The quilt I am sharing today exemplifies our many choices and the potential with each one. All arrows point outward to a possible path taken. Many colors to choose from allows a person to pick what is right for them. This project is really different from anything I have made previously and thus presented a few hiccups along the way. But the result is great and I am happy to see it hanging in our family room.
I bought this as a kit at a quilt show last summer. The arrows are laser cut from Alison Glass 2016 Sunprint line. They had the fusible backing already applied to them. All of this is great because the arrows are very thin and delicate. It would have been a tedious process were I to have to apply the fusible myself. Anyway, I think I actually fused the arrows to the backing in November. With the holidays and myriad illnesses all winter long, I didn’t get it basted until some time in February.
To really be sure the arrows stayed glued to the backing, I decided to use matchstick quilting. I started with wide-ish lines. Maybe spaced an inch apart? Then I filled it in, stitching between the lines. This is when I had the problems!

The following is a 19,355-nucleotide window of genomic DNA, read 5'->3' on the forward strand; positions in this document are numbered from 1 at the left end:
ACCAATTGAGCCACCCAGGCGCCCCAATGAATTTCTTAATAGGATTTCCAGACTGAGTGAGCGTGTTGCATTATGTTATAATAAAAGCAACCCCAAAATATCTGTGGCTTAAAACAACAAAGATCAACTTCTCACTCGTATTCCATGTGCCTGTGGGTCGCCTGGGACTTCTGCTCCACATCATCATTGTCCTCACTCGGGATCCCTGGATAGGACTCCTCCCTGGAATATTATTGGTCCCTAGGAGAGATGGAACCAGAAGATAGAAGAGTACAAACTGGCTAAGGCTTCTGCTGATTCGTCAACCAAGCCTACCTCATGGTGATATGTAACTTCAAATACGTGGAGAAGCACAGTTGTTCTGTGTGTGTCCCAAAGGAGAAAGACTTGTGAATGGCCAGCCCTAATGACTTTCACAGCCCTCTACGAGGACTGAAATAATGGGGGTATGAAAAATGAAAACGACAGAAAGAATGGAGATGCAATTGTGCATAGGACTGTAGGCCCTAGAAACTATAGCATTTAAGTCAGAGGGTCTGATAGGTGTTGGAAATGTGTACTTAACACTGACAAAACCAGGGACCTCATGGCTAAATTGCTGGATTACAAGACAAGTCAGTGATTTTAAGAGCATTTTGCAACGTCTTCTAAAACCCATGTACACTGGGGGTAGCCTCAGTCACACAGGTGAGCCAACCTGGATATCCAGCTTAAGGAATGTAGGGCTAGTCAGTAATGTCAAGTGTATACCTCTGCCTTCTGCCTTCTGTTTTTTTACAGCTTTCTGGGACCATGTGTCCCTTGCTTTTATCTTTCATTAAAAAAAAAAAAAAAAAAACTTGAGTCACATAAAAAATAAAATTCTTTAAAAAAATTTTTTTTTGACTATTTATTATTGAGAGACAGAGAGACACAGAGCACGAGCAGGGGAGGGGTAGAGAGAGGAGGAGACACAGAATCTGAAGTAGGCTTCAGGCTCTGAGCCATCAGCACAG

As I got to the corners the fabric just ruffled – it was a mess and I was really concerned. I posted on Instagram and Facebook asking for advice. Yvonne, Quilting Jetgirl, sent me a link to a tutorial she has for blocking a quilt. I decided to block it before I finished quilting it. I was somewhat skeptical because I had tried to block a quilt some years ago and wasn’t successful (and now I know I didn’t do it correctly)! But with her tutorial, I got to work on this piece.
With beach towels under the quilt to protect the carpet, I sprayed water all around the permitter of the quilt. I didn’t want to soak the arrows if possible because I think it would have diluted the fusing. But I really wet the outer portion. Then I took long pins and pinned all the way around. As I was pinning, I was either stretching or patting inward to get the fabric back into shape. I left it pinned to the towels & carpet for several days to be sure it was truly dry. This worked beautifully.
After the quilt was flat and shaped nicely, I finished the quilting. With Yvonne’s advice playing in my head, I stitched very slowly and tried to be sure not to pull on the piece at all.
The next task was to square it up. Truth be told, I did a poor job of placing the arrows on the background. Because of this, I was having a heck of a time figuring out how to square this and have the arrows centered properly. Ray to the rescue. This is right up his alley and he got a border drawn for me to cut. After squaring the quilt, I did a facing instead of a binding. I wanted a clean edge for this piece.
It is hanging above the couch and I love it. This project included quite a series of lessons for me! But this is a good thing – there is always more to learn.
Happy to call this finished and to check off one more unfinished project from my list.
I have moved on to the next UFO. I am quilting the chambray patchwork this week. Hope to share it with you soon!